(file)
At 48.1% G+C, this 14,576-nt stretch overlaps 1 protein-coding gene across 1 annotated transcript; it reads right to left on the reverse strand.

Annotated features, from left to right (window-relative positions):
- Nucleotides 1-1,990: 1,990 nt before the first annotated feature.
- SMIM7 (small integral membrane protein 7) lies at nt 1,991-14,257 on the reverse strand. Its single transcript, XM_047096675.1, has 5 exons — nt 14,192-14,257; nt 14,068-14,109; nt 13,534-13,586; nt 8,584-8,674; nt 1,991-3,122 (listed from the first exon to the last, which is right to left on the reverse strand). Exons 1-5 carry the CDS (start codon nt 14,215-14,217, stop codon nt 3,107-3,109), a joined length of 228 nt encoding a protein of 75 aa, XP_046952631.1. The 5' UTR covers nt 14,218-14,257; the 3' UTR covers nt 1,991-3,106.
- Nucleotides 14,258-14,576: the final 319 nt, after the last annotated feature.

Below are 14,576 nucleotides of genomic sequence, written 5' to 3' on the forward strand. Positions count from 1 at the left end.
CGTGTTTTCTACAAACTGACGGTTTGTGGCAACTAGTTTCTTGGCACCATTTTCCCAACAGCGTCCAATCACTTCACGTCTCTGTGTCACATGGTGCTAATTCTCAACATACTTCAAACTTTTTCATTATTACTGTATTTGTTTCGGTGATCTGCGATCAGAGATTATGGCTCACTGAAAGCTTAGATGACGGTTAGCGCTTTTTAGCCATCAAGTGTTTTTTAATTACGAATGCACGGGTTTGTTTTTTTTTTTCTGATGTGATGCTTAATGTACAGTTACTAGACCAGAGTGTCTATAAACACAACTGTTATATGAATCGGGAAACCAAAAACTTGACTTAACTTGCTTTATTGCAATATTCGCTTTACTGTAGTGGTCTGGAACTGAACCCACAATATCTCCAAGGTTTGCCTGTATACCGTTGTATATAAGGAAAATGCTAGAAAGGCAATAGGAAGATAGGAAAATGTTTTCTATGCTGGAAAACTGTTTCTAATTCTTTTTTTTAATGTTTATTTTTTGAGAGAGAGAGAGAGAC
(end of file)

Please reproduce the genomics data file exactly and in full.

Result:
At 48.1% G+C, this 14,576-nt stretch overlaps 1 protein-coding gene across 1 annotated transcript; it reads right to left on the reverse strand.

Annotated features, from left to right (window-relative positions):
- Nucleotides 1-1,990: 1,990 nt before the first annotated feature.
- SMIM7 (small integral membrane protein 7) lies at nt 1,991-14,257 on the reverse strand. Its single transcript, XM_047096675.1, has 5 exons — nt 14,192-14,257; nt 14,068-14,109; nt 13,534-13,586; nt 8,584-8,674; nt 1,991-3,122 (listed from the first exon to the last, which is right to left on the reverse strand). Exons 1-5 carry the CDS (start codon nt 14,215-14,217, stop codon nt 3,107-3,109), a joined length of 228 nt encoding a protein of 75 aa, XP_046952631.1. The 5' UTR covers nt 14,218-14,257; the 3' UTR covers nt 1,991-3,106.
- Nucleotides 14,258-14,576: the final 319 nt, after the last annotated feature.

Below are 14,576 nucleotides of genomic sequence, written 5' to 3' on the forward strand. Positions count from 1 at the left end.
CGTGTTTTCTACAAACTGACGGTTTGTGGCAACTAGTTTCTTGGCACCATTTTCCCAACAGCGTCCAATCACTTCACGTCTCTGTGTCACATGGTGCTAATTCTCAACATACTTCAAACTTTTTCATTATTACTGTATTTGTTTCGGTGATCTGCGATCAGAGATTATGGCTCACTGAAAGCTTAGATGACGGTTAGCGCTTTTTAGCCATCAAGTGTTTTTTAATTACGAATGCACGGGTTTGTTTTTTTTTTTCTGATGTGATGCTTAATGTACAGTTACTAGACCAGAGTGTCTATAAACACAACTGTTATATGAATCGGGAAACCAAAAACTTGACTTAACTTGCTTTATTGCAATATTCGCTTTACTGTAGTGGTCTGGAACTGAACCCACAATATCTCCAAGGTTTGCCTGTATACCGTTGTATATAAGGAAAATGCTAGAAAGGCAATAGGAAGATAGGAAAATGTTTTCTATGCTGGAAAACTGTTTCTAATTCTTTTTTTTAATGTTTATTTTTTGAGAGAGAGAGAGAGAC